Become a Self-Aware Leader

“I’m good” or “I’m all set”.  These are some comments you’ll hear from leaders when asked what they’re doing to improve their leadership abilities.  These static answers suggest a leader that is not truly self-aware or perhaps one with a healthy ego.  The reality is that to be a great leader, you must periodically evaluate yourself and your leadership abilities as a principle of continuous improvement. The key to great leadership and garnering the trust and commitment of your team is to become a self-aware leader.

During a particular slump in my career, a mentor I respect asked me when the last time I invested in my personal development.  I realized that although I had taken many company-offered courses to develop my industry acumen or specific job skills (e.g. sales, negotiations), I had mostly relied on on-the-job training for my leadership capabilities.  I even still used an old Myers-Briggs assessment I took in the 90’s as my baseline.   I realized I was not doing myself, my team or my organization any favors. So I decided to re-assess my leadership capabilities and create a plan for improvement.

Becoming Self-Aware

Periodic self-assessments measure a leader’s development over time, but also provide a baseline for future improvement strategies.  Without knowing where you stand, how can you improve?  By performing a self-assessment, you create greater self-awareness as a result.  You gain an acute understanding of your leadership style, strengths, and also potential gaps or weaknesses that could lead to behaviors that inhibit your effectiveness as a leader.  Some assessments, like the Mattone Leadership Enneagram Inventory (MLEI), provide insights to a leader’s go-to style, and their values, believes and mindsets that lead to particular, observable behaviors.

Emotional Intelligence (EI or EQ) is a characteristic of self-aware leaders.  These leaders know how they come across from the perspective of their reports and coworkers, and they know their weaknesses and strengths.  Self-awareness is essential to understanding the importance of continuous improvement. You develop your self-awareness when you assess your leadership effectiveness regularly. There is a direct correlation between the two.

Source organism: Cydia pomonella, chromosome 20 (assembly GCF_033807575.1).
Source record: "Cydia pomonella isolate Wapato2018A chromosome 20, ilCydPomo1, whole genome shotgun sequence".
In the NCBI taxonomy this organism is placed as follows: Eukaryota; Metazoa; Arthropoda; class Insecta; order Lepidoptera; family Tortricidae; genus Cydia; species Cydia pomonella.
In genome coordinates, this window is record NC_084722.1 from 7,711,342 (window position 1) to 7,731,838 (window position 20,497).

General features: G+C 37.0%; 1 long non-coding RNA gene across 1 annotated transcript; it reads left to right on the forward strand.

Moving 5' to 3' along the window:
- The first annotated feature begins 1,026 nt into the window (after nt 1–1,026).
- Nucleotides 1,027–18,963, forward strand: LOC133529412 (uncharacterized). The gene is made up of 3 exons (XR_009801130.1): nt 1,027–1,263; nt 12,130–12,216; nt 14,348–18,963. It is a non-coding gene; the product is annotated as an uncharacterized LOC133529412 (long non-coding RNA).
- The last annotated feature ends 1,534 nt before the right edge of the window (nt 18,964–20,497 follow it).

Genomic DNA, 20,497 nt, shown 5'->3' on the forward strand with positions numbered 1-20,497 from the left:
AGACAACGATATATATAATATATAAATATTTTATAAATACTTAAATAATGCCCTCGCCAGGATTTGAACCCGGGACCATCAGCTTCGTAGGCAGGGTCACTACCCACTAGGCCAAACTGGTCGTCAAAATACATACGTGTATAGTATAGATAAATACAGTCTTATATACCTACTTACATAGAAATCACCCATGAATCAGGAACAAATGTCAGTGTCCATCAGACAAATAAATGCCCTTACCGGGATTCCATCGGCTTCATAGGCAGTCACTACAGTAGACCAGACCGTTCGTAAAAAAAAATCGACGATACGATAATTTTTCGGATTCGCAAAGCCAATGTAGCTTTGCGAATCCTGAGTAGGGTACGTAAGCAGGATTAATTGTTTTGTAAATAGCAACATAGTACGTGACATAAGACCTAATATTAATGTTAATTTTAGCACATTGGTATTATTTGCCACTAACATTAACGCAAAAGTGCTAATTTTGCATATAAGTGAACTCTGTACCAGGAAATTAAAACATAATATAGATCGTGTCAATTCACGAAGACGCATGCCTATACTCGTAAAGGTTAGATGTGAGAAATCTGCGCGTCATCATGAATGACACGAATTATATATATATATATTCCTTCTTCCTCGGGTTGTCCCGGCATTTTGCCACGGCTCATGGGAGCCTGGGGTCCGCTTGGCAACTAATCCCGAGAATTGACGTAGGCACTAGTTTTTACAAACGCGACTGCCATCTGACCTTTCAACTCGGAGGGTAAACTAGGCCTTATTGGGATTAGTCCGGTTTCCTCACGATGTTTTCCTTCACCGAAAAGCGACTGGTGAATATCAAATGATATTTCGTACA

There are numerous benefits to gaining greater self-awareness of your leadership style and skills.  Combined with the creation and execution of an individual development plan, these benefits include:

  • Improved effectiveness and impact as a leader
  • Better communication, building stronger relationships
  • Enhanced Emotional Intelligence, understanding how you’re perceived by others
  • More effective listening and empathy

It is important to be honest when assessing yourself. Don’t allow it to be distorted by your ego.  To be effective, you should not try and “game” the assessment by providing “desirable” answers, but be straight-forward and truthful.

Tools for Your Self-Assessment

“If you can not measure it, you can not improve it”  ~ Lord Kelvin

There is a multitude of very good assessment tools on the market, but the one I prefer is the MLEI.  Regardless of the tool you chose, you want one that will provide you with your primary leadership style, your strengths and weaknesses, and will help you find under-utilized skills that can unlock massive potential.  You also want to understand if the assessment is intended for the general population or if it was primarily designed and populated with leaders in mind.  Finally, you need suggestions on specific strategies to help you improve your skills.